ST. GEORGE — As of Saturday, the Pine Hollow Fire has burned 11,168 acres and is currently 0% contained. The fire is burning 20 miles east of Kanab on the Utah and Arizona state border and has begun to impact some travel and campsites in the area.
According to a press release, the public is being asked to avoid travel on U.S. Highway 89, U.S. Highway 89A, Winter Road, House Rock Valley Road and Forest Service Road 248. The Stateline Campground has also been closed as a result of the fire.
There have been no injuries as a result of the Pine Hollow Fire and the fire was caused by lightning.
The most active part of the fire is the northern edge, which is burning where the previous Wire Pass Fire impacted the area near the Wire Pass trailhead and the Stateline Campground. That fire led to the evacuation of hikers near the famous Wave and Buckskin Gulch trails in late June.
As for the fuels left after the previous blaze, U.S. Forest Service public information officer Julie Thomas said that there are still fuels in the area even though the fire was rather recent.
“You still have some finer fuels that have come up in those fuel breaks and in that old fire scar,” Thomas said. “The wind is driving this fire and there are a lot of juniper pinyon out there so that’s what is driving it.”
Fire breaks and roads, similar to the House Rock Valley Road, are a huge resource for crews. The breaks are also helping crews fight the fire.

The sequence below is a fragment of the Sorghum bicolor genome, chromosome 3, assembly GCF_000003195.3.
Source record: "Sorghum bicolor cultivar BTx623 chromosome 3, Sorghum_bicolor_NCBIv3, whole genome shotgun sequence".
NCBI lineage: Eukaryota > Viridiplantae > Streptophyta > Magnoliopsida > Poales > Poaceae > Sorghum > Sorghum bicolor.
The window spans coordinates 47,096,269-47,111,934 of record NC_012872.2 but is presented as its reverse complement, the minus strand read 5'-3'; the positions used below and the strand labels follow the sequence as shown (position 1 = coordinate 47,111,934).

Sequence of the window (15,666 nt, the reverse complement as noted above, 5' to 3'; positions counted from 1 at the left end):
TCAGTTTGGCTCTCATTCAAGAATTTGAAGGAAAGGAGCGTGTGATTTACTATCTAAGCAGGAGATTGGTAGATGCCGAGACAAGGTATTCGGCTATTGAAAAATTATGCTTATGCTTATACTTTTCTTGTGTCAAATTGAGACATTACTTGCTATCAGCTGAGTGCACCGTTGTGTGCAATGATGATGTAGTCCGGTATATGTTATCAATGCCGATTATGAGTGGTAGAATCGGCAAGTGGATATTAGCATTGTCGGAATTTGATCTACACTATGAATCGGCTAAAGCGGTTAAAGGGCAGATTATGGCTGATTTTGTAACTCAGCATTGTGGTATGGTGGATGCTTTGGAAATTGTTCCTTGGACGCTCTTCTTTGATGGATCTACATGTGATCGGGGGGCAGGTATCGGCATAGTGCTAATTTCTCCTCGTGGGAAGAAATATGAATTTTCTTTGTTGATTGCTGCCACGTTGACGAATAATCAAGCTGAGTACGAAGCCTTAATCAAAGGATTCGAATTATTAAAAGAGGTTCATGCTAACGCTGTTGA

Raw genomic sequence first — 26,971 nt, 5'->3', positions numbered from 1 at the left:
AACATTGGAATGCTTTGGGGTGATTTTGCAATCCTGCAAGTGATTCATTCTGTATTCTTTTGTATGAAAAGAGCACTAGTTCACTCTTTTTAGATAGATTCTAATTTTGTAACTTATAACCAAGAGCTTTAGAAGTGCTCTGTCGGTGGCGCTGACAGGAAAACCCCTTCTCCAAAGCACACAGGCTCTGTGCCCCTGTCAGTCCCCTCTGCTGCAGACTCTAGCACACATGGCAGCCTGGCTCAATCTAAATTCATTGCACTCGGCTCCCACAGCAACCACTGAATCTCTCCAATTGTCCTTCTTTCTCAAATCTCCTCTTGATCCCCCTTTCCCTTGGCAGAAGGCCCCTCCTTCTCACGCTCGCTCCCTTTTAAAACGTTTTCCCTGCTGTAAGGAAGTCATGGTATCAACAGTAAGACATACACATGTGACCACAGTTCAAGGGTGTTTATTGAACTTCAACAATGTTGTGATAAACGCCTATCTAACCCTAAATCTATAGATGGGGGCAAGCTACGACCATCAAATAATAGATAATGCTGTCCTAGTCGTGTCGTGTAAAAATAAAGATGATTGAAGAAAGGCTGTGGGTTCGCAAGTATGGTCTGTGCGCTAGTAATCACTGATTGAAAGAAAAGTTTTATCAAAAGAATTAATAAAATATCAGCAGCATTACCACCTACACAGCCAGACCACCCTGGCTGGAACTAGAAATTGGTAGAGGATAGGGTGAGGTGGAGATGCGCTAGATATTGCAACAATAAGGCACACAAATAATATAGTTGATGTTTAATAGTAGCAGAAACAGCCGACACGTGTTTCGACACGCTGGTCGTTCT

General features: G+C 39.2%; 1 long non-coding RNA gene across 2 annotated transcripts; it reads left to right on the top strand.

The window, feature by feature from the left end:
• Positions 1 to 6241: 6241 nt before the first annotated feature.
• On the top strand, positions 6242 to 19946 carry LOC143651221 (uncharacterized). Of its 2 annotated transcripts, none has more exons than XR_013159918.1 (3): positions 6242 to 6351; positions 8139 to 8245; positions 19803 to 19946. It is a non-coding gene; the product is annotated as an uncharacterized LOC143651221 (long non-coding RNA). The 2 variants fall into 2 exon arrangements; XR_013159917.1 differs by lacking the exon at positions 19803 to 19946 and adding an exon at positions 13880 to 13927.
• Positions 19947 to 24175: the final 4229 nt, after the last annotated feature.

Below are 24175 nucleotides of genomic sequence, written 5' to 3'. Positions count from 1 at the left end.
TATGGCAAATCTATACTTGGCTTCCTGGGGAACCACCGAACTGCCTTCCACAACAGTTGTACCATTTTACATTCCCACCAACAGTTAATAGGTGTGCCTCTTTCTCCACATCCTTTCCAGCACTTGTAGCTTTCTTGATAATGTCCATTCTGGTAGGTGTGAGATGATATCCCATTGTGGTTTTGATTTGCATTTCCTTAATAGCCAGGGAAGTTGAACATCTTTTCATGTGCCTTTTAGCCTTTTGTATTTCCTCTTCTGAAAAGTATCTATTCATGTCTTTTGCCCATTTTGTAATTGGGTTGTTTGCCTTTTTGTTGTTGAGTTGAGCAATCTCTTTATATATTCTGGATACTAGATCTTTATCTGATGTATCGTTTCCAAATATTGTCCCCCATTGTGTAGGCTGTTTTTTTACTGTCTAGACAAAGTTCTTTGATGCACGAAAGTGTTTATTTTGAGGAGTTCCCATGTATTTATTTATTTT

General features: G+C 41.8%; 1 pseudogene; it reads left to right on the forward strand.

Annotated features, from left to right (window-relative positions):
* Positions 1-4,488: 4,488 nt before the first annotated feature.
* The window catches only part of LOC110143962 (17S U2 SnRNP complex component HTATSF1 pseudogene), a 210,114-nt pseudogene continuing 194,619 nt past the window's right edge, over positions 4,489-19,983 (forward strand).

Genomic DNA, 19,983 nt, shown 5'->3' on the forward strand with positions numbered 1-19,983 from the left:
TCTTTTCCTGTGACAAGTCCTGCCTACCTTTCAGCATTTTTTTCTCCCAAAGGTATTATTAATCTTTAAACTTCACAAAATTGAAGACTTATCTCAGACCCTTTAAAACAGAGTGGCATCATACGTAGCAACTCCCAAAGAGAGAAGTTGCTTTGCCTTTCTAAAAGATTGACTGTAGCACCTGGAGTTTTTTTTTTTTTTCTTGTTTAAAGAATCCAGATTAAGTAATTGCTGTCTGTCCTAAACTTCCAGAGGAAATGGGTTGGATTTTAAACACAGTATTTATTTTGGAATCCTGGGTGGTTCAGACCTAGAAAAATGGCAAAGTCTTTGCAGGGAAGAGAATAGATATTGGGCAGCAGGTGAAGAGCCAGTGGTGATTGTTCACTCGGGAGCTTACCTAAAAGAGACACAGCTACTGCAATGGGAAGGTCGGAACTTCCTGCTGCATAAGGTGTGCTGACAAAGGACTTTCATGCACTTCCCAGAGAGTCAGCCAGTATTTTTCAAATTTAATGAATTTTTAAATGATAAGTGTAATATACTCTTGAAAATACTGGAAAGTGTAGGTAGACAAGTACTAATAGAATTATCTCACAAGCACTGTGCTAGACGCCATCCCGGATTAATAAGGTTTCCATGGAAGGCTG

“They are coming in handy and they give us the time to do some more prep today,” Thomas said. “I’m looking out the window and we’re getting in some heavy equipment, some resources that are really going to help us get some breaks out there that are bigger, utilize those fire breaks and see if we can corral the fire.”
While there are a number of crews on the ground fighting the fire, Thomas added that they have not used air resources much to this point but they can request the fire tankers if needed. Those aircraft will be coming out of Prescott, Arizona after two planes based out of the Cedar City Airport collided over the Bishop Fire in Nevada.
As for the weather looking ahead, officials said high pressure will continue to bring hot, dry and unstable conditions to the fire area for the foreseeable future. The temperatures on Saturday reached the upper 90s in the afternoon with erratic winds.
The forecast into next week is expected to be similar to what crews are seeing on Saturday: dry conditions and high temperatures.
“We’re seeing a little bit of rain over parts of Arizona but a little bit of virga (rain that evaporates before hitting the ground) is expected on the fire today,” Thomas said. “The weatherman says it’s not going to produce any moisture.”
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